Talk to me about stunts for even a minute or two and you'll see I've got a few chips on my shoulder. Stunt performers seem so unfairly unrecognised, so underappreciated, by the movie going public at large, and it's been a bugbear of mine ever since I first started falling in love with action movies. As it happens, it seems I'm a bit more burnt up about it than a lot of stunt people…
Previously, I have posted an interview with long-time second unit director and stunt co-ordinator Charlie Picerni; now that Knight and Day is available on Blu-ray and DVD, I was given the opportunity to speak to Cameron Diaz's stunt double for the film, Kimberly Shannon Murphy. They make a nice pair of contrasting chats.
Here are Five Things that Kimberly told me.
That Whole Thing About Actors Doing Their Own Stunts
In Knight and Day, with Tom and Cameron, they did do their stunts and they are stunts. I think anything that is action oriented is considered a stunt in the film industry. I would agree that the things we call stunts are the things that are high risk. There's a lot more to our job than actually performing the stunts and that is to rehearse everything, to choreograph everything, to make sure that everything's safe. There are plenty of actors who don't want to do their own stunts and then you come across others that really want to do as much as they can do and Tom and Cameron are definitely two of those people.
A lot of the action was on first unit, and we had the actors on second unit a lot as well. I think that any time you can get the actor to do as much of the action as possible it makes it look that much more real and with Tom and Cameron actually coming and doing the bull run and everything they did on the bike, it always makes it easier for the director to shoot it.
I just worked with Cameron on Bad Teacher for one day. She had a bit of a driving sequence to do, and whenever there's action to do in a movie, they'll always bring a stunt double just for protection, but whenever there's driving stuff Cameron does all of her driving herself. She did all of it in Knight and Day. When you see the car doing the 180, that was her, she enjoyed it the whole evening, she was laughing from beginning to end.
Recognition For Stunt Performers And Co-Ordinators
I've never honestly given it that much thought. It's part of our job to be behind the scenes. We have our own, we have the Taurus Stunt Awards that we do every year. So we're recognised within our own community, as the actors are recognised in their own community. It doesn't bother me that the awards aren't front page news. But they are televised.
I think that for any films that I've worked on, everyone appreciates everything that stunt people do and what they bring to the table when it comes to making a film. I've never felt unappreciated when it comes to what I do. I like being anonymous. For me, and for most stunt people, we're not in the business for people to be all over what we do. We do what we do because we love it and we love being part of the moviemaking process and that's enough for us.
Motion-Capture Stunts vs. Real Stunts
You can definitely tell the difference when something is happening for real and when it's happening motion capture. You're still doing the stunts, though, you're only in a motion capture suit with dots. The action is actually happening. But personally, for me, with films I've seen with motion capture I'm not that impressed. Even if it's really good you can tell that it's not live. I've done some motion capture during my career. [For which film] is a secret.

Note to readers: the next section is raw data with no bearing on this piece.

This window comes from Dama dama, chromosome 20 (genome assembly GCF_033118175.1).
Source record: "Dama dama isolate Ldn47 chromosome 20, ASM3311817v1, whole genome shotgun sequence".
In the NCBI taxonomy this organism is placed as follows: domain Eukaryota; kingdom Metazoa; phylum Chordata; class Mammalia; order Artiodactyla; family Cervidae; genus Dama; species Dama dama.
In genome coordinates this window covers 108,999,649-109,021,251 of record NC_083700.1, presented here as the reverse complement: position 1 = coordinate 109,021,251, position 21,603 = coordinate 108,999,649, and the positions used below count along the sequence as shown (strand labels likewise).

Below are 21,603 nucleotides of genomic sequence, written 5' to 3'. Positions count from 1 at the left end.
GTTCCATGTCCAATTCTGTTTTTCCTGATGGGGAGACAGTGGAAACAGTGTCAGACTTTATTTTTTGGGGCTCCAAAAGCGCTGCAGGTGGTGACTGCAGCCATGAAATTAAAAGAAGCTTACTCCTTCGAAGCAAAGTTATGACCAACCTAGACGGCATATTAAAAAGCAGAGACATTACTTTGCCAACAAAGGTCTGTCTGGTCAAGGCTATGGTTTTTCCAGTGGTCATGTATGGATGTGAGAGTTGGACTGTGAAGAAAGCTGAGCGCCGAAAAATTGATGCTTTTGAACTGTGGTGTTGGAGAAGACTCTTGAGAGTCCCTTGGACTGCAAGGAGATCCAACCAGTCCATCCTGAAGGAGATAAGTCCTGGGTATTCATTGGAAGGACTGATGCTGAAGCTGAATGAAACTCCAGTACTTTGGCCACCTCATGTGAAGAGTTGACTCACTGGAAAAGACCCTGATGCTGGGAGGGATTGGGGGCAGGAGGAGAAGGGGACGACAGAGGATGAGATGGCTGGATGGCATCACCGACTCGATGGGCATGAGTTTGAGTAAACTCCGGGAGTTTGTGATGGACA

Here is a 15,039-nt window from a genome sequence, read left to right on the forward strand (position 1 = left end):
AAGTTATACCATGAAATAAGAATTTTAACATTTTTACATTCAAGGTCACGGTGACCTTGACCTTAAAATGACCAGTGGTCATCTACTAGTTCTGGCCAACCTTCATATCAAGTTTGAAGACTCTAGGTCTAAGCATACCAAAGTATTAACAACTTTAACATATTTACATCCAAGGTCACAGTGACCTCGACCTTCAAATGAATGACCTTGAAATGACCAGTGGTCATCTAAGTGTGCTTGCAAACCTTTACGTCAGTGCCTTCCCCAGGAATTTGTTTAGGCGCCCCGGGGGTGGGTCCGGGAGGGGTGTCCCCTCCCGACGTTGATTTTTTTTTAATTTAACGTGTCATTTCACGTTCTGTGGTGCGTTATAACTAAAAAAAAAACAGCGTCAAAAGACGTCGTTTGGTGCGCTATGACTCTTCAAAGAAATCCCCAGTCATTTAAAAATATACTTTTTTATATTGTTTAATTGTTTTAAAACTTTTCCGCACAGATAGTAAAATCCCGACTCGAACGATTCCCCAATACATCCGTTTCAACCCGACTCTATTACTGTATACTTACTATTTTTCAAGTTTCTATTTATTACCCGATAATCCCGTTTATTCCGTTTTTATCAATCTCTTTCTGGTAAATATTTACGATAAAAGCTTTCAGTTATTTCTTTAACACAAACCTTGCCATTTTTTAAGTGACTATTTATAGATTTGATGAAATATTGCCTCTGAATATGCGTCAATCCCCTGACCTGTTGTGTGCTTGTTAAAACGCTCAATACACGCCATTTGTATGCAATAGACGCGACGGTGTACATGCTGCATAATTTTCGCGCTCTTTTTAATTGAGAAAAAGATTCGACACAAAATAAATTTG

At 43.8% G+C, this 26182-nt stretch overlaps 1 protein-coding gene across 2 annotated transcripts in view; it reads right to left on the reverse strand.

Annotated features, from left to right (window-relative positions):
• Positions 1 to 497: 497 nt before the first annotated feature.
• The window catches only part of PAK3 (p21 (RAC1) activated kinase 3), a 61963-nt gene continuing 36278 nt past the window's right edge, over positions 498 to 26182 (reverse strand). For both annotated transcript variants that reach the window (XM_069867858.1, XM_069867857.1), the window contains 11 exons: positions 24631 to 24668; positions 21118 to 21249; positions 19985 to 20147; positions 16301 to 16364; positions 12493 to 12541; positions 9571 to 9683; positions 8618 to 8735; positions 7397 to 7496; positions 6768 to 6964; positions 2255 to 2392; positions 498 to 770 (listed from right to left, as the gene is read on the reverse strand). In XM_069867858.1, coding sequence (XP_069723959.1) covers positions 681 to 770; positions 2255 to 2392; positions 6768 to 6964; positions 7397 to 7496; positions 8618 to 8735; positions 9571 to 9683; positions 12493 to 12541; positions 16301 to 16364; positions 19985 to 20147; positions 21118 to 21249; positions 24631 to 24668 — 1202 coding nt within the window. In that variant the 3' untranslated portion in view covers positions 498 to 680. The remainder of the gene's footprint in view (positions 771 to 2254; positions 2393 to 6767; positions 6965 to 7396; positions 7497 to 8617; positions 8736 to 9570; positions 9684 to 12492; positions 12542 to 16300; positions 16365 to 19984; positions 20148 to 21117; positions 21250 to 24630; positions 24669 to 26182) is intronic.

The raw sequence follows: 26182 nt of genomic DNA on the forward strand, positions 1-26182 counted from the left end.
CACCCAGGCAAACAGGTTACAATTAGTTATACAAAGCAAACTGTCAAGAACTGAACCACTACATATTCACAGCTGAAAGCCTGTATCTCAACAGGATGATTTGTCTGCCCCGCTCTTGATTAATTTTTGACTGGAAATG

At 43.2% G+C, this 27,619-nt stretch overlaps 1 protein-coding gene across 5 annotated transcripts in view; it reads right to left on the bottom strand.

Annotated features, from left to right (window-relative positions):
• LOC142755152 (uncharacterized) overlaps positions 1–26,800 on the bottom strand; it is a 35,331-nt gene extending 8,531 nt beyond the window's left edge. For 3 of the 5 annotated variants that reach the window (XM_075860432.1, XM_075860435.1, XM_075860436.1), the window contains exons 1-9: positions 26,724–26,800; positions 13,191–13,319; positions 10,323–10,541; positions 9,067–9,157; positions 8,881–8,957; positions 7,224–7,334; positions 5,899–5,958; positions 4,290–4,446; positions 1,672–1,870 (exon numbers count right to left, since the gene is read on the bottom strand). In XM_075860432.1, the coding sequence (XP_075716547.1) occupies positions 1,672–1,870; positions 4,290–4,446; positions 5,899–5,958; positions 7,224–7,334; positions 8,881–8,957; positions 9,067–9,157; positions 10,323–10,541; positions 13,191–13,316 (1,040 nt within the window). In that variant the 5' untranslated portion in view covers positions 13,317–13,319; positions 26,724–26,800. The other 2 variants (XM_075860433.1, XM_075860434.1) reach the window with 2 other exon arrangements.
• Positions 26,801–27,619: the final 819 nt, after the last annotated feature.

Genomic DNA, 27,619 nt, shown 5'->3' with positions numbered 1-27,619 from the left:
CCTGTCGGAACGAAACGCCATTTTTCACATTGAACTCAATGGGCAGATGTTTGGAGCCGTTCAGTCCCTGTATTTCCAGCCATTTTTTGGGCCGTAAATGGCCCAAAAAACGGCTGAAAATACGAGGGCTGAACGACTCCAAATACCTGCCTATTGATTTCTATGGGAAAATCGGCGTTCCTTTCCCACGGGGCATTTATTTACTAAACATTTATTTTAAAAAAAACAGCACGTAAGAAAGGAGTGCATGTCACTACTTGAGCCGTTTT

The Job Of Doing Stunts
I've done a couple of smaller acting roles that are attached to stunts. They want to hire somebody who can deliver a couple of lines and then get killed. I've done some of that, but it's not like, ever in my life, I was like "I want to be an actress". I'm happy with what I do.
When you're doubling an actor, if you have to do something for them, you definitely have to watch their demeanor, how they move and how they do things to replicate them, so that you do look similar when you do what you're needed to do.
Not until I was in it did I know that I wanted to stay in it. It wasn't something that I grew up saying that I wanted to do. I was a gymnast and this is all just kind of how my life went. A stunt co-ordinator was looking for somebody who was around my size to do a movie and to do a lot of gymnastics and wire stuff, and that's what I did and that's how I got the job. I really enjoyed it, so I kept pursuing it.
Anytime going into a stunt I do get that nervous and excited kind of adrenaline. I've never been afraid for my life, no. In my job I'm a thrill seeker, but I keep it all at work, pretty much.
There's no bad stunt person that works in the business. If they do one job and they don't work well, they normally don't get hired again. Anybody who's in the stunt business who's continually working is good at what they do.
Obviously, it's kind of a man's world. There's fewer movies you see of women doing action and there's more movies of men doing action, though I think that's starting to even out and there's more women doing action movies that centre just on them. That's definitely exciting to see, so I hope that continues and becomes a bigger thing.
Thanks to Kimberly for taking the time to chat with me. I'm a little bit of a cheerleader for Knight and Day, in no small part because of its well conceived and nicely executed action beats. Kudos to Kimberly and the film's entire stunt and second unit crews.